I just read Amy’s blog about talking with Mike and I just cracked up about him being irked at us not picking him up in the rain because well we were working. Too funny. As much as the mom in you goes nuts when your kid does that stuff, for me, it is a victory. Mike knows we are his moms and love him and that allows him to be teen in all the teen glory, eye rolls and all.
As you will see in Kindred, one of the hardest things older kids in care have to shoulder is public perception. When you’re 2, it’s sad you’re in care. When you’re 16, it’s automatically assumed that you have continued to do something, that you’re a serial killer or a drug addict, or dangerous, or unable to bond. Sadly, yes there are some children so traumatized in the system that yes, maybe drugs are a history or violence their norm. They still need parents and out there somewhere are folks with the skills to take these kids on, bring them home. It’s matching the right family to the child.
When we told folks we were going to adopt we got A LOT of support. When we shared “our baby” was 16, folks not in our inner support circle sometimes had the response of “good luck on that”, “is he dangerous?” “what if he is out of control? “. Ironically, that one was said by a person whose kid has multiple shoplifting and pot charges. Being a teen is a crap shoot, I had loving and supportive parents and my life still imploded at 19. It was my work to pull my head out and do the work to be the person I knew was buried in me. The truth I see in teen adoption comes after Mike being with us for almost 2 years: it’s pretty freaking awesome. You gain insight and perspective into yourself and your values in a deep and challenging way.
Mike has taught us many gifts: compassion, patience, unconditional love and strength. Adopting a teen is all of this and more important, it is living in the now, living for what feels right because there is not history and all we have is today on. Mike came to us at 16 after multiple placements, poor records and crushing abuse. It gave us a bleak picture of Mike’s life before us. We will never know what our child looked like at birth, as a toddler, when he was potty trained nor what his first word was. He has no favorite stuffy or blankie hiding in a closet, no christening gown, no kindergarten report card.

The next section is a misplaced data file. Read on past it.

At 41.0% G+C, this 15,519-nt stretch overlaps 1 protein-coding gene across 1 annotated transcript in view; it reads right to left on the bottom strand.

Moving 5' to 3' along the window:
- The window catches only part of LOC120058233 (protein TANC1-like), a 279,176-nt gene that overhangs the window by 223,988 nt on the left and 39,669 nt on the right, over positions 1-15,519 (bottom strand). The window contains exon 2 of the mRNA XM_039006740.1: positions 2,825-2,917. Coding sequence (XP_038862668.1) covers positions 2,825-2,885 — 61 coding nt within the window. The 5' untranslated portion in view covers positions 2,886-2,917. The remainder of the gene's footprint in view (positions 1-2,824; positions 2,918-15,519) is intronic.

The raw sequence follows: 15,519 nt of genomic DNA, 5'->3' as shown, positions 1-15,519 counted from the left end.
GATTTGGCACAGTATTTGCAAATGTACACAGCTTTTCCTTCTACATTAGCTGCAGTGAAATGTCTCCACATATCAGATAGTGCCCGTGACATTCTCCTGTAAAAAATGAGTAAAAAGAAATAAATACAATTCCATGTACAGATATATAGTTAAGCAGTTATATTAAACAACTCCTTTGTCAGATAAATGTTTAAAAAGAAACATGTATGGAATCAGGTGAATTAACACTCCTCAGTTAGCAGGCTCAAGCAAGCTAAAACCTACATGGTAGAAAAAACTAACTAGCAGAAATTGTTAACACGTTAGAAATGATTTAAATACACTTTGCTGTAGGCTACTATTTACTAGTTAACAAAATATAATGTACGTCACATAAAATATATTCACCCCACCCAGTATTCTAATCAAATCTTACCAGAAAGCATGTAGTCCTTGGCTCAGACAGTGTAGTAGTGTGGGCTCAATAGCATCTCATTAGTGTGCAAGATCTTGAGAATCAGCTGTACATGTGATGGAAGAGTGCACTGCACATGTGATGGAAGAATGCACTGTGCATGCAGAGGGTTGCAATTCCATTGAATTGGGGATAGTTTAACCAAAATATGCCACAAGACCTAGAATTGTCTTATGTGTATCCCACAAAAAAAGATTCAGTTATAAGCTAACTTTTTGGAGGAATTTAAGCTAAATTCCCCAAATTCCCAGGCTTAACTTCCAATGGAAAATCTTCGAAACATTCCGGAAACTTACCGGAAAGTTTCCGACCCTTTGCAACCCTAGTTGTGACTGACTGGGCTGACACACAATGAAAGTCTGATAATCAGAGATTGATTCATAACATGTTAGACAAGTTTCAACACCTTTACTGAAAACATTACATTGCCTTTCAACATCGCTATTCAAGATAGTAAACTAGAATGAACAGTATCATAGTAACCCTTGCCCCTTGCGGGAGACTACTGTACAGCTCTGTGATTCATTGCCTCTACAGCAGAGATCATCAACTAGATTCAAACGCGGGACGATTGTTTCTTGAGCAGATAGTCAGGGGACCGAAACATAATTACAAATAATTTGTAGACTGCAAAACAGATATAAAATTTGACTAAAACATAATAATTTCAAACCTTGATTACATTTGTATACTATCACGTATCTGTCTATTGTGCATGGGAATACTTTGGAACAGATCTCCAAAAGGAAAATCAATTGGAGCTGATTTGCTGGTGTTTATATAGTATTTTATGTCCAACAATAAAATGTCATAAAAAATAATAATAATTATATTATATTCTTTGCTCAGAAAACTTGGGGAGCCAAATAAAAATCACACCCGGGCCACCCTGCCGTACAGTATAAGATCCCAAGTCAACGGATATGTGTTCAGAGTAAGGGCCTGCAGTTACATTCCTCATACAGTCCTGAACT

While this is some ways is a loss, a mystery; it gives us the ability to not take anything for granted and celebrate things that most teens might not. My 17 year old holds my hand in public when the mood strikes him. He let me put his research paper on the fridge. He sometimes climbs in between Kim and I in bed and spreads out and watches TV. He thrives. Every day is an adventure, experiences that most kids by 17 have had but he has not: the beach, camp, dancing, and pride, heck even Costco is a chance for connection and conversation and fun. We may not have the baby years but we have driving, drag queens, art work, glitter and energy. We have graduation and college and tomorrow. And he has taught us to never ever take for granted.
Like Amy, I shudder at how many great kids like my son are left in the system and what is lost in their souls and contributions to the world, when they age out without a family. While Kindred talks about the need for foster care reform in the broad sense, you will hear me take up the banner a lot for the teens. I never really thought about it until Mike came home to us, now I think about it all the time. My son was a different person in foster care; it’s how he chose to be to survive it and his feelings. Now the real Mike is blossoming and Amy and I want that blossoming of all the children waiting for family, waiting for Kindred. So I am off, not to pick up my kid in the rain but drop off lunch where he is volunteering because they have no vegetarian options for him . Indulgent, maybe, but so worth it.